Securities Regulation Daily Adviser’s failure to disclose conflicts was negligent, but not willful
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Tuesday, April 30, 2019

Adviser’s failure to disclose conflicts was negligent, but not willful

By Anne Sherry, J.D.

Because intent and negligence are mutually exclusive, the SEC could not rely on the same conduct as evidence of both negligent and willful conduct under the Advisers Act.

The District of Columbia Circuit invalidated part of an SEC order that held an investment adviser and its principals liable for failures to disclose conflicts of interest. Although there was ample evidence that the advisers were negligent to support a violation of Advisers Act Section 206(2), the SEC could not rely on the same conduct to satisfy the willfulness standard of Section 207 (The Robare Group, Ltd. v. SEC, April 30, 2019, Rogers, J.).

Disagreements on state of mind. In 2014 the SEC charged The Robare Group Ltd. (TRG) and its co-owners with fraud for failing to disclose to clients a servicing fee agreement with Fidelity under which TRG received a percentage of investments in certain mutual funds. The Commission alleged that the respondents violated (or aided and abetted violations of) Investment Advisers Act Sections 206(1), 206(2), and 207 by failing to disclose the arrangement and the resulting conflicts of interest. Section 206 concerns disclosures to customers, while 207 concerns the Form ADV filed with the SEC. To find a violation of 206(1) requires proof of scienter, 206(2) requires negligence, and 207 requires willfulness. The administrative law judge found none of the above and dismissed the charges.

The SEC reversed the ALJ, however, in 2016. Although the then-three-member Commission agreed that the record did not support a finding of scienter, it found that TRG and its cofounders acted negligently to support a finding that they violated Section 206(2) and willfully for purposes of Section 207. The Commission imposed a $50,000 penalty on each respondent. Commissioner Piwowar concurred in the opinion, other than the imposition of civil penalties, which were supported by only one of the six factors the SEC considered in determining whether and in what amount to impose a penalty.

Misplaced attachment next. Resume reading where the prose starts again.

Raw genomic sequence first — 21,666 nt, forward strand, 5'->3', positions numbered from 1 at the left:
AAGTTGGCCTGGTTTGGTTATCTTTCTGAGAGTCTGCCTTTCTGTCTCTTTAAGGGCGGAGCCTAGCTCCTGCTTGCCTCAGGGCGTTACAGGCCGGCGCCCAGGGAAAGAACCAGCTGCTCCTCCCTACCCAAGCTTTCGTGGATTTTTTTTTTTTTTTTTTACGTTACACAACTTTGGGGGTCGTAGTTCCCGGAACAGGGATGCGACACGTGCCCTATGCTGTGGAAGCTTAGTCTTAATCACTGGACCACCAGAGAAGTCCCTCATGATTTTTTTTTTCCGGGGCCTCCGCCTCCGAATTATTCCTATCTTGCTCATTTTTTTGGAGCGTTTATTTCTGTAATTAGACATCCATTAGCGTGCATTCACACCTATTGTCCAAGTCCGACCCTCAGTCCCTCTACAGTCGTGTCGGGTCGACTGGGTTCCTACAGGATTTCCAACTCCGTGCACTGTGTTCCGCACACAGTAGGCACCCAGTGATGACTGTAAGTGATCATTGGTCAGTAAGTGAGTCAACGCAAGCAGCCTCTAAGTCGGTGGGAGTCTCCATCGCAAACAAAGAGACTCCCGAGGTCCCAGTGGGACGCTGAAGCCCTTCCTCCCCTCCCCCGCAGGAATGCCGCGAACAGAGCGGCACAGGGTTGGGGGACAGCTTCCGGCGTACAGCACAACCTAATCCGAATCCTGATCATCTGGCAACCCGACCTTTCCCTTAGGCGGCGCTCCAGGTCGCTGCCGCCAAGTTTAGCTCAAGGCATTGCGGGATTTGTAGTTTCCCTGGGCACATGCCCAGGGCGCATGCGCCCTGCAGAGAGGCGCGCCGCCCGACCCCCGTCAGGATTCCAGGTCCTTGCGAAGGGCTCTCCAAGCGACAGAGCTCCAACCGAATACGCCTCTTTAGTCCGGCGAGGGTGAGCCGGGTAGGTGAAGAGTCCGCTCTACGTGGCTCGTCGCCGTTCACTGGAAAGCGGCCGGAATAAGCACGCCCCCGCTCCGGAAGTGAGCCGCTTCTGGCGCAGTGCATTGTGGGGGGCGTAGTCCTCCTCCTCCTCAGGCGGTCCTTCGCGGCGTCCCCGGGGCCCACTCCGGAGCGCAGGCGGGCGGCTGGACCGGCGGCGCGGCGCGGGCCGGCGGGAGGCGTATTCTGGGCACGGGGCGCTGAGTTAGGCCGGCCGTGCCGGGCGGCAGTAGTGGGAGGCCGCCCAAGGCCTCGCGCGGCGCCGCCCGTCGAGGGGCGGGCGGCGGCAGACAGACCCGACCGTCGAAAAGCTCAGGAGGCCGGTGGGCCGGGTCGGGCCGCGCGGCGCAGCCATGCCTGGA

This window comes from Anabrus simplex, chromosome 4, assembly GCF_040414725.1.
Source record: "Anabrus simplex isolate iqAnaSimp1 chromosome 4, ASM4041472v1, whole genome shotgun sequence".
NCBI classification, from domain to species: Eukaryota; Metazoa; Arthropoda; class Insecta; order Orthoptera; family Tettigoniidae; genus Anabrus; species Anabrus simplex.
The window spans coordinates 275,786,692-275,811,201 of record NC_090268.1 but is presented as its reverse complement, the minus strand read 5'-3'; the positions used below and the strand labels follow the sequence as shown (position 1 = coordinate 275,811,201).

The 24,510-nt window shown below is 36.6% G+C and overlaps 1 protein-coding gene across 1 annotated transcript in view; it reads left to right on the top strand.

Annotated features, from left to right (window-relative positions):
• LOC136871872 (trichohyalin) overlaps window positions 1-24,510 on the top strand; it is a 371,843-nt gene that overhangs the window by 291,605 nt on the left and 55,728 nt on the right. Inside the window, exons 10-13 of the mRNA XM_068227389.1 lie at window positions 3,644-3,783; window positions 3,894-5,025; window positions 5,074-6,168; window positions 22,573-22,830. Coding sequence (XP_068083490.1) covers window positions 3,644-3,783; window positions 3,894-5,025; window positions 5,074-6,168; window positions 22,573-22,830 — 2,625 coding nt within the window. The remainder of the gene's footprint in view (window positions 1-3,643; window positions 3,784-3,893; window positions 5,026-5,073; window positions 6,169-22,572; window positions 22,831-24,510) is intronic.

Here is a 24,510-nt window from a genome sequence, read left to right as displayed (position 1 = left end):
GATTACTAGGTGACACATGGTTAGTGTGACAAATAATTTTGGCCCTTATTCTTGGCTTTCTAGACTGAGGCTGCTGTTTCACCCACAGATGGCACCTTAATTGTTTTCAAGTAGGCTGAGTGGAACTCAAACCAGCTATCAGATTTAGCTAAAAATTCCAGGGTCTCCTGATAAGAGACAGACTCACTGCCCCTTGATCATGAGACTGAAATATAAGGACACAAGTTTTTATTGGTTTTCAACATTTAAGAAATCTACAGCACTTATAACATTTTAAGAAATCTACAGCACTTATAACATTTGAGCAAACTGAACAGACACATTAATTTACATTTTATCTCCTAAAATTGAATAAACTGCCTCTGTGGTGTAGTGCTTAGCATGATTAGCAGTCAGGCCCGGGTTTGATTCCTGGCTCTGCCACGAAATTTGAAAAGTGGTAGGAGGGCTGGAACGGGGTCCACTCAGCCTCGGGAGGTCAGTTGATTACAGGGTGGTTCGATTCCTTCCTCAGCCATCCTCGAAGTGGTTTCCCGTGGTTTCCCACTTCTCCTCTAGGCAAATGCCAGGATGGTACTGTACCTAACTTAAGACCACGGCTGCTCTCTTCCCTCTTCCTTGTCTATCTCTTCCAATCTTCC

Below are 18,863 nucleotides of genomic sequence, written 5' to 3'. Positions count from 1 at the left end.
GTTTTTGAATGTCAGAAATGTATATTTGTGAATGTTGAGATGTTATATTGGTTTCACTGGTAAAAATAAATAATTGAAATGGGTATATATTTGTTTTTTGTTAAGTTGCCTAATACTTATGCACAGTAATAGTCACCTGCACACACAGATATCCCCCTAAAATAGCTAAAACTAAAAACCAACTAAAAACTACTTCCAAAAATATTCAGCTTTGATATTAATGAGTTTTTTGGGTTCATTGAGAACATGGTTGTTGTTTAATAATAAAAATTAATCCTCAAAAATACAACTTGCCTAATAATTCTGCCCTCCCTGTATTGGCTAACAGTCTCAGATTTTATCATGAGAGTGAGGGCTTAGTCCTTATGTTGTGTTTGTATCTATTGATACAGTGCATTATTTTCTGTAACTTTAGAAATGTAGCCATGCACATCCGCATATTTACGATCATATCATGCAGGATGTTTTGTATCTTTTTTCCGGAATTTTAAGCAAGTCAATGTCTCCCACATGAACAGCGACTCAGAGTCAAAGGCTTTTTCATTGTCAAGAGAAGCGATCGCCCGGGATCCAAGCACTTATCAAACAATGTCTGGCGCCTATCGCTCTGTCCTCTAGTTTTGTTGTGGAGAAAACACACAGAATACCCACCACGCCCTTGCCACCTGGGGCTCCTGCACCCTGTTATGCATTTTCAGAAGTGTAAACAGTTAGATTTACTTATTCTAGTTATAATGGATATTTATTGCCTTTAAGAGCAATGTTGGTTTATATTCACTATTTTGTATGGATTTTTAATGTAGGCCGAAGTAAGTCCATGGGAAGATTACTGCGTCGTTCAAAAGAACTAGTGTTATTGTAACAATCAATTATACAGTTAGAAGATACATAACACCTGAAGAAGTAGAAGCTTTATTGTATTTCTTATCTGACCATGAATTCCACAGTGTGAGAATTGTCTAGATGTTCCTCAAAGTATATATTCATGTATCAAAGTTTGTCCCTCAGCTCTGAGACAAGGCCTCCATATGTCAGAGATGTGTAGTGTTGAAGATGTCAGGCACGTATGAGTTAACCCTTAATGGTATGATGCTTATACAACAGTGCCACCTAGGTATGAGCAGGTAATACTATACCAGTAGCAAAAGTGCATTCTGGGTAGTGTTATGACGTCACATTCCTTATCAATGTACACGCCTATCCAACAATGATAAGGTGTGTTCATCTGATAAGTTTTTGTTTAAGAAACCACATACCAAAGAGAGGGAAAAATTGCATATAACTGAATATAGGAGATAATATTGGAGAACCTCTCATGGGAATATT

Negligence, yes. On appeal, the D.C. Circuit registered yet another disagreement with the preceding tribunals. The appeals court agreed with the SEC only so far as its finding of negligence relevant to the Section 206(2) claim. There was substantial evidence to support the SEC’s finding that TRG’s Forms ADV, along with its disclosures to customers, did not fully and fairly disclose the conflicts of interest arising from its arrangement with Fidelity. Regardless of the standard of care for Form ADV, TRG and its principals had a fiduciary duty to disclose conflicts to their clients. The question whether they negligently breached this duty was not complex: their disclosures did not disclose the existence of the Fidelity arrangement, much less its terms.

The court also found that the Commission did not violate its own standard of deference to its ALJs. While the SEC gave significant weight to the ALJ’s credibility determinations, its review of the record was de novo, so it owed no deference on the factual questions of whether the TRG principals sought or received disclosure advice from their consultants. Substantial evidence also supported the SEC’s finding that any reliance on such advice would be objectively unreasonable because the respondents knew of their fiduciary duty to disclose conflicts yet repeatedly failed to do so.

Willfulness, no. TRG and its cofounders did successfully argue that the Commission erred in ruling that they violated Section 207. For purposes of this section, the SEC found that the same conduct underlying the Section 206 violation was willful. On appeal, the parties agreed that the standard for willfulness set forth in Wonsover v. SEC (D.C. Cir. 2000) applied to the Section 207 claim: "willfully" means "intentionally committing the act which constitutes the violation." The SEC contended that the advisers acted intentionally because they intentionally chose the language contained in the Forms ADV and intentionally filed the forms.

The court reasoned that this position misinterprets Section 207, which does not center around the completion or filing of the Form ADV but instead makes it unlawful "willfully to omit … any material fact." This text indicates that the Commission had to find that at least one of TRG’s principals subjectively intended to omit material information from the Forms ADV. The court also cited case law and treatises for the proposition that intent and negligence are mutually exclusive grounds for liability. Because the SEC found that the disclosure failures were no more than negligent for purposes of Section 206(2), it could not rely on the same failures as evidence of willful conduct for purposes of Section 207.

The court accordingly granted the TRG parties’ petition to dismiss the Section 207 violations and vacated the SEC’s order imposing sanctions. The matter is remanded to the SEC to determine the appropriate sanction for the 206(2) violations.

The case is No. 16-1453.

Attorneys: Heidi E. Vonderheide (Ulmer & Berne LLP) for The Robare Group, Ltd. Daniel E. Matro, U.S. Securities and Exchange Commission, for the SEC.

Companies: The Robare Group, Ltd.

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